Then I explain that we are not going to sand them anymore. I directed them to start stacking the blocks up 5 wide, 30 long, and 3 high. Do the bottom layer first. At first dump a pile of blocks on the table for them to use. Help them get the layout down and then move the box of blocks away form the table. The kids will get in each others way after a while. When they run out of blocks on the table - have them take a trip back and forth to the box to retrieve blocks and take turns placing them.

Next I had each child take a block and try to guess how tall Noah would have stood next to the block. Have them draw a stick figure on the block. Most kids will make the man too tall. Look at each and tell them 'Your Noah is 12 feet tall' ...

Show them a block with a 6' Noah. The top of his head should come just short of half-way up the block. Half-way would be a 7'6" Noah.

I used my block to replace the cornerstone block on one of the corners of the model. This gives you a good idea of the scale.

The kids enjoyed this exercise and the adults that saw the model later were even surprised how different it looks - and how large the ark was. One lady remarked - I think all the animals could have fit on that ark!

As part of the same center I also had a life-sized demonstration ready. This one didn't go as well for me - but I think under the right conditions and with the right materials - it could be really neat.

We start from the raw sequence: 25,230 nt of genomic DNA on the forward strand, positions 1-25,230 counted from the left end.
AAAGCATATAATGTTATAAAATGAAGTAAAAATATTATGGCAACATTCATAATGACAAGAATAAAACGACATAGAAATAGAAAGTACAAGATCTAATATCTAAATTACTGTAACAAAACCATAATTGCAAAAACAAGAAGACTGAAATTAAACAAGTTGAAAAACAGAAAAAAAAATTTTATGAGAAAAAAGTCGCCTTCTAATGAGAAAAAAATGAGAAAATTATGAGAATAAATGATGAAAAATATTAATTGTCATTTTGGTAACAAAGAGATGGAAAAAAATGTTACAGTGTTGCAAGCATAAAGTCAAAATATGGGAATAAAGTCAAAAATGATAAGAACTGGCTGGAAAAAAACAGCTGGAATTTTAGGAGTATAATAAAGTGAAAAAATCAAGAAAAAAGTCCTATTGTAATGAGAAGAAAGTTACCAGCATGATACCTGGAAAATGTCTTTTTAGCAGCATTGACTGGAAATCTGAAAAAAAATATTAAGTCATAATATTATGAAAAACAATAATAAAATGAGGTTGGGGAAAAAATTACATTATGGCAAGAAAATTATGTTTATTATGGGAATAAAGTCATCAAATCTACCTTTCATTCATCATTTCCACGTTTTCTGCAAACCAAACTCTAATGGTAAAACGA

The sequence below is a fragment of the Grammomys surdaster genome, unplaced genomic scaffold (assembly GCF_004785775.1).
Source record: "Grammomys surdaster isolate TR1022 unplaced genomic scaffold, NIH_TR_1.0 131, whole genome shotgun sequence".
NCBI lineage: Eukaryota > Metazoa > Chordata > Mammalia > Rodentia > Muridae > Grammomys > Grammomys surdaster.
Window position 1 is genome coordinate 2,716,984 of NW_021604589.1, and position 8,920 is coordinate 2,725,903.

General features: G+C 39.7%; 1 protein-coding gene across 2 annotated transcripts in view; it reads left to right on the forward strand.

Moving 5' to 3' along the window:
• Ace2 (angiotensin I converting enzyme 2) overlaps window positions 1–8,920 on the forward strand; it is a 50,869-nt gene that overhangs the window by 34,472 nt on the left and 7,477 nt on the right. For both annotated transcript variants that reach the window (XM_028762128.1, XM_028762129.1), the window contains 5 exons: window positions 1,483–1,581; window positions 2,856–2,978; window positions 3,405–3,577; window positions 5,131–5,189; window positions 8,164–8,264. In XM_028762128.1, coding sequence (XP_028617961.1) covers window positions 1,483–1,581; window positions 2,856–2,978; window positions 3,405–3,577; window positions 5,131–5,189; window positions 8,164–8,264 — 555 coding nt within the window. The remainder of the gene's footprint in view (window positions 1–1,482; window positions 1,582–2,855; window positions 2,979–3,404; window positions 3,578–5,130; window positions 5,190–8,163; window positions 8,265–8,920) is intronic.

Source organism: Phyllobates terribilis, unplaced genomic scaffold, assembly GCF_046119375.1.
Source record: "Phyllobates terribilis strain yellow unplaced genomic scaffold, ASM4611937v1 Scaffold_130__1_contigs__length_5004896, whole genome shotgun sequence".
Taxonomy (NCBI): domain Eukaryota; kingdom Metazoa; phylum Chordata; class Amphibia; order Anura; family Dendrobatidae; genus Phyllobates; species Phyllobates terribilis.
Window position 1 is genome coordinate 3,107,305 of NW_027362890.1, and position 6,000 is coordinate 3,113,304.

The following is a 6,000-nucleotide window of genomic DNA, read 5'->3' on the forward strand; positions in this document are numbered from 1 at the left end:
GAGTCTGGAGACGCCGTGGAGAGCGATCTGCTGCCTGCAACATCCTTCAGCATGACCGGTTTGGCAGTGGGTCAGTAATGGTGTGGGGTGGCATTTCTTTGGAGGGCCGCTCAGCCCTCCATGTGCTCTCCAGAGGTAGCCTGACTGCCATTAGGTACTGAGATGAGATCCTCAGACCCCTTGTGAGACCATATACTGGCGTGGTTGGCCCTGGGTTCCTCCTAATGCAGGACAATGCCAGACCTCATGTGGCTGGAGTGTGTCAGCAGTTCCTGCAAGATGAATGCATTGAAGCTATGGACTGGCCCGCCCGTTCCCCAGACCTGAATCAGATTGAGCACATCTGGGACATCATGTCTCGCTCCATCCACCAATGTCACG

We have a large field in front of our church and you would have to really have a large area to do this: Measure first - I almost ran out of room.

I bought 14 helium ballons and mearsured out 14 45 foot long string (The height of the ark). I tied each ballon to a can of pop. I used 14 because This would put each one 75' apart and we usually have just under 14 kids - so afterward I could give them each a can of pop and a balloon.

I measured a string to be 75' long and had my kids help me the night before. We set the first two cans down 75 feet apart. This would be the front of the ark.

Then we measured 75 down from each can to place our next two cans. It's easy to get off - so we measured between these two cans and adjusted their placements. Perfection is not the goal - just a nice good rough idea.

When we were done we had a life sized 3-D layout of the ark. But there were PROBLEMS!

1. I used yard to tie my balloons to the cans. Aparently the yarn is too heavy. The balloons sagged at about 10 feet above the ground. I think fishing line or the ribbon string that usually comes on the helium ballons might work better. Find something lighter than yarn!